allocates a 25 element array of pointers to char. A pointer to char is generally considered a string, so this declaration could be interpreted as an array of strings, but the memory for storing those strings does not exist yet. You would have to allocate those string separately.
Assuming pointers are 4 bytes on your machine, this line would have the effect of allocating 25 x 4 = 100 bytes.
In C, when you use an array name without a subscript, it "decomposes" into a pointer to the first element of the array.
So... when this line is executed:
player_name points to 100 bytes of memory, enough room enough to hold 100 characters that are read in (well 99 characters plus a terminating NUL byte). The compiler is not protecting you from storing those characters in the memory that was allocated for 25 pointers.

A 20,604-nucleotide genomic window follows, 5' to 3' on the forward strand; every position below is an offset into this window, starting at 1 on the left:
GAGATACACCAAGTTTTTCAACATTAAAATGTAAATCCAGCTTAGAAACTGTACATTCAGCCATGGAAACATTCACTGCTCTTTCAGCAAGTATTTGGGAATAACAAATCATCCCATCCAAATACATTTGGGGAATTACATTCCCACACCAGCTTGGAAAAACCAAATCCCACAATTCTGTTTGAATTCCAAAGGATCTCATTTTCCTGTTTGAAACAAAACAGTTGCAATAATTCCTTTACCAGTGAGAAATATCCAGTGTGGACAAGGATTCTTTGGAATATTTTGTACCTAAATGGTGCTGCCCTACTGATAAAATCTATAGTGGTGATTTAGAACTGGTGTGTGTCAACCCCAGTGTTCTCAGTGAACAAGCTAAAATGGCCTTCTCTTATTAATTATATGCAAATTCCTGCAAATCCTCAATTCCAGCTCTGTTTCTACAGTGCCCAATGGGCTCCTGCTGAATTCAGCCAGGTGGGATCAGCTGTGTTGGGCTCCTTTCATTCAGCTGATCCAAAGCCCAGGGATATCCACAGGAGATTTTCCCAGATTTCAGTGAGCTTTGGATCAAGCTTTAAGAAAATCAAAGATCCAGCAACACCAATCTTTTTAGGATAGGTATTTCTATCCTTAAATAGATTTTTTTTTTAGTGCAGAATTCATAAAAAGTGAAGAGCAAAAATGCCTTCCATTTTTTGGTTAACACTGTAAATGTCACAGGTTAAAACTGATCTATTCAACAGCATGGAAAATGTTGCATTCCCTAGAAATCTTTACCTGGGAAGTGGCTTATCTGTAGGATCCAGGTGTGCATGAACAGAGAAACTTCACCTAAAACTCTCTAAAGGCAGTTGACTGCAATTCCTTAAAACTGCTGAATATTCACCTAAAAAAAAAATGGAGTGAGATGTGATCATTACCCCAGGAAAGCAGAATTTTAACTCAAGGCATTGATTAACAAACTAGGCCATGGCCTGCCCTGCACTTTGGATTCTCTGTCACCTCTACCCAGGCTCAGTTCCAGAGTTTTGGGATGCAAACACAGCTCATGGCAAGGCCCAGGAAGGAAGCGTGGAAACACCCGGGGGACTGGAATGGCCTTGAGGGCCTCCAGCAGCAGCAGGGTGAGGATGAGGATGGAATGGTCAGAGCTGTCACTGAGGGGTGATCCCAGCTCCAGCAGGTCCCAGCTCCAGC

foo = initFoo(player_name);
is passing the starting address of the array to the function initFoo(). The compiler knows this is probably wrong since initFoo() is supposed to take a pointer to chars, not at pointer to an array of char pointers, but it lets you do it anyway except for the warning. The printf() statement in initFoo() reinterprets that pointer as a char pointer, and you get the correct results!
As others have said, it would be correct to change the one line to
which declares an array of 25 characters.